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Tolstoy – Fashionable opinions

January 27, 2015

          “Oblonsky subscribed to and read a liberal paper, not an extreme liberal paper but one that expressed the views held by most people. And although he was not particularly interested in science, art, or politics, on all such subjects he adhered firmly to the views of the majority, as expressed by his paper, and changed them only when the majority changed theirs; or rather he did not change them – they changed imperceptibly of their own accord.
          Oblonsky never chose his tendencies and opinions any more than he chose the style of his hat or frock-coat. He always wore those which happened to be in fashion. Moving in a certain circle where a desire for some form of mental activity was part of maturity, he was obliged to hold views in the same way as he was obliged to wear a hat. If he had a reason for preferring Liberalism to the Conservatism of many in his set, it was not that he considered the liberal outlook more rational, but because it corresponded better with his mode of life. The Liberal Party maintained that everything in Russia was bad; and in truth Oblonsky had many debts and decidedly too little money. The Liberal Party said that marriage was an obsolete institution which ought to be reformed; and indeed family life gave Oblonsky very little pleasure, forcing him to tell lies and dissemble, which was quite contrary to his nature. The Liberal Party said, or rather assumed, that religion was only a curb on the illiterate; and indeed Oblonsky could not stand through even the shortest church service without aching feet, or understand the point of all that dreadful, high-flown talk about the other world, when life in this world was really very pleasant. … Thus Liberalism had become a habit with Oblonsky and he enjoyed his newspaper, as he did his afterdinner cigar, for the slight haze it produced in his brain.”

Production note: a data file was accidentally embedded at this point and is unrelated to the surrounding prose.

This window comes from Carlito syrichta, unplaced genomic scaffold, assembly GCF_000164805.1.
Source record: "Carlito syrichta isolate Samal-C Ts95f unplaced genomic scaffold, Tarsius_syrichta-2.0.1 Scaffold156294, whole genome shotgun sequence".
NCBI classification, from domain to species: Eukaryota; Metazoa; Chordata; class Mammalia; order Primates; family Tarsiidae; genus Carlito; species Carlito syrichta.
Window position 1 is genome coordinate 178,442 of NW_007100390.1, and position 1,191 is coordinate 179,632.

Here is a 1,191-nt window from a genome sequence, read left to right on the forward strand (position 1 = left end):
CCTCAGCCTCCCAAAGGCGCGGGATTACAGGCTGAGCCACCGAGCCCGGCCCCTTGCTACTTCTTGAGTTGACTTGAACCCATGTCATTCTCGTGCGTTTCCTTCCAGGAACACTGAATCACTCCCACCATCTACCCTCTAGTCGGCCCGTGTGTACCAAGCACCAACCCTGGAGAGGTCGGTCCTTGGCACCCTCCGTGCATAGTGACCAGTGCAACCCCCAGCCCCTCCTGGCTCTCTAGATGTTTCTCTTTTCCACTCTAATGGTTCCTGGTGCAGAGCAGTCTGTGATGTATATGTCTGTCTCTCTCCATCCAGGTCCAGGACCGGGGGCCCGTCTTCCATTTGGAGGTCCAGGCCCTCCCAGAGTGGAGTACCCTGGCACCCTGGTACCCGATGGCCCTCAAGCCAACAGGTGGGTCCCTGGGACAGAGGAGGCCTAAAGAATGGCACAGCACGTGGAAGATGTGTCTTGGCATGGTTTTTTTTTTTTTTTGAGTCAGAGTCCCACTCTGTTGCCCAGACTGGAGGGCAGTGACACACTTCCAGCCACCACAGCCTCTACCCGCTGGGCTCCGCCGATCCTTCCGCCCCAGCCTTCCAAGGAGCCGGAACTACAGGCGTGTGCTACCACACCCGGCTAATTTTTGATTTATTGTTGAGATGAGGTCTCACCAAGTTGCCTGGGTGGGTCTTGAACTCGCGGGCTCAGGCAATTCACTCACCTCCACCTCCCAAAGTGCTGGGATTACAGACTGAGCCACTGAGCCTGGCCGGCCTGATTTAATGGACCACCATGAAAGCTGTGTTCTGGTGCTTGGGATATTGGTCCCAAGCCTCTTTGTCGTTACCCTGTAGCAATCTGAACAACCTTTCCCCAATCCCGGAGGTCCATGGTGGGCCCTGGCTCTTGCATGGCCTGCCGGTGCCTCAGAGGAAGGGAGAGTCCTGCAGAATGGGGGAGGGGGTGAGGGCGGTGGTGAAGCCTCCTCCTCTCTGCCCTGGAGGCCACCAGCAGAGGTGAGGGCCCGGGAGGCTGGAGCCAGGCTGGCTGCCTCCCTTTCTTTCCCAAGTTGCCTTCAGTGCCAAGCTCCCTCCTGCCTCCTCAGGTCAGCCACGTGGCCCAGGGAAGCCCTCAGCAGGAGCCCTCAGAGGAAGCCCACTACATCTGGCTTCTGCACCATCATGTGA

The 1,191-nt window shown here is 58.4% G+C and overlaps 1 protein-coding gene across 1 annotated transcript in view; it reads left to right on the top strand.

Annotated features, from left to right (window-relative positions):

(from Anna Karenin [1878], translated by Rosemary Edmonds)

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